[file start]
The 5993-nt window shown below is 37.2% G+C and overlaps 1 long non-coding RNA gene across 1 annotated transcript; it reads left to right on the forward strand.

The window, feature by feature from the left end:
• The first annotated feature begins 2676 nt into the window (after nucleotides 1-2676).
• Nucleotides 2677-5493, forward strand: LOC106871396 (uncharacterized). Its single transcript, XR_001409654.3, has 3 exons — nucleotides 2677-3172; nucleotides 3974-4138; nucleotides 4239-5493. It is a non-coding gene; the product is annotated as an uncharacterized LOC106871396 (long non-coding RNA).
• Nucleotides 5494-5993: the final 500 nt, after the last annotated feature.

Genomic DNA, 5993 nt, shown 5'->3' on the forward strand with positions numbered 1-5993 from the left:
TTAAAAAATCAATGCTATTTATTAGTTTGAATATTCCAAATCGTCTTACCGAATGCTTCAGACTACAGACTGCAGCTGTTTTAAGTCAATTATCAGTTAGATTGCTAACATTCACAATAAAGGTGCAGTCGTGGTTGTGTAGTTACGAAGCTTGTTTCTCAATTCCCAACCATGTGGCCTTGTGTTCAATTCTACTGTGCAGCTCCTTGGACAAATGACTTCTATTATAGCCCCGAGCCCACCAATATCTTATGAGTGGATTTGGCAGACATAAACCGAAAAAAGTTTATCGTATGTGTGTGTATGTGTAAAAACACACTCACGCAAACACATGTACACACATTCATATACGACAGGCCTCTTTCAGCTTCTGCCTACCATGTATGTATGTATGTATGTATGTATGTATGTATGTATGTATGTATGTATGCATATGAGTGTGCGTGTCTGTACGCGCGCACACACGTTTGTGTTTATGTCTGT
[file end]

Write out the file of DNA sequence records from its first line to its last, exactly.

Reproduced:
The 5993-nt window shown below is 37.2% G+C and overlaps 1 long non-coding RNA gene across 1 annotated transcript; it reads left to right on the forward strand.

The window, feature by feature from the left end:
• The first annotated feature begins 2676 nt into the window (after nucleotides 1-2676).
• Nucleotides 2677-5493, forward strand: LOC106871396 (uncharacterized). Its single transcript, XR_001409654.3, has 3 exons — nucleotides 2677-3172; nucleotides 3974-4138; nucleotides 4239-5493. It is a non-coding gene; the product is annotated as an uncharacterized LOC106871396 (long non-coding RNA).
• Nucleotides 5494-5993: the final 500 nt, after the last annotated feature.

Genomic DNA, 5993 nt, shown 5'->3' on the forward strand with positions numbered 1-5993 from the left:
TTAAAAAATCAATGCTATTTATTAGTTTGAATATTCCAAATCGTCTTACCGAATGCTTCAGACTACAGACTGCAGCTGTTTTAAGTCAATTATCAGTTAGATTGCTAACATTCACAATAAAGGTGCAGTCGTGGTTGTGTAGTTACGAAGCTTGTTTCTCAATTCCCAACCATGTGGCCTTGTGTTCAATTCTACTGTGCAGCTCCTTGGACAAATGACTTCTATTATAGCCCCGAGCCCACCAATATCTTATGAGTGGATTTGGCAGACATAAACCGAAAAAAGTTTATCGTATGTGTGTGTATGTGTAAAAACACACTCACGCAAACACATGTACACACATTCATATACGACAGGCCTCTTTCAGCTTCTGCCTACCATGTATGTATGTATGTATGTATGTATGTATGTATGTATGTATGTATGTATGCATATGAGTGTGCGTGTCTGTACGCGCGCACACACGTTTGTGTTTATGTCTGT